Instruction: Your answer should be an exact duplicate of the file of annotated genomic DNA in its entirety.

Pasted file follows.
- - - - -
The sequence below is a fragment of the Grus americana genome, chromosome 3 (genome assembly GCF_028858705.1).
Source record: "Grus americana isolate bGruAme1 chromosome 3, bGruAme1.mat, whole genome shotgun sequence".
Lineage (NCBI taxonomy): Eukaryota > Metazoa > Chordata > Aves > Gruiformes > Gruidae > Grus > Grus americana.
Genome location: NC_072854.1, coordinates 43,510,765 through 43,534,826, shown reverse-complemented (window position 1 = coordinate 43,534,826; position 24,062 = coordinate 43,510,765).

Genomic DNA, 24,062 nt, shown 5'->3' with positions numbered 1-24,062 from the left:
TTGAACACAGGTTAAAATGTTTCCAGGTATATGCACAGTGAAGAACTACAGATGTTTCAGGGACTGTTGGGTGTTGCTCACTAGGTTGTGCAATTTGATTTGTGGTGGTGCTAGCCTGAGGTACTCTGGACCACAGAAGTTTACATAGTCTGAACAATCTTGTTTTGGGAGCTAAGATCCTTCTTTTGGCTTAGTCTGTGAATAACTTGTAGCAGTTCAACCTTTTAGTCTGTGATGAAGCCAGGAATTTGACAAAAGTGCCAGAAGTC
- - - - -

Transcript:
The sequence below is a fragment of the Grus americana genome, chromosome 3 (genome assembly GCF_028858705.1).
Source record: "Grus americana isolate bGruAme1 chromosome 3, bGruAme1.mat, whole genome shotgun sequence".
Lineage (NCBI taxonomy): Eukaryota > Metazoa > Chordata > Aves > Gruiformes > Gruidae > Grus > Grus americana.
Genome location: NC_072854.1, coordinates 43,510,765 through 43,534,826, shown reverse-complemented (window position 1 = coordinate 43,534,826; position 24,062 = coordinate 43,510,765).

Genomic DNA, 24,062 nt, shown 5'->3' with positions numbered 1-24,062 from the left:
TTGAACACAGGTTAAAATGTTTCCAGGTATATGCACAGTGAAGAACTACAGATGTTTCAGGGACTGTTGGGTGTTGCTCACTAGGTTGTGCAATTTGATTTGTGGTGGTGCTAGCCTGAGGTACTCTGGACCACAGAAGTTTACATAGTCTGAACAATCTTGTTTTGGGAGCTAAGATCCTTCTTTTGGCTTAGTCTGTGAATAACTTGTAGCAGTTCAACCTTTTAGTCTGTGATGAAGCCAGGAATTTGACAAAAGTGCCAGAAGTC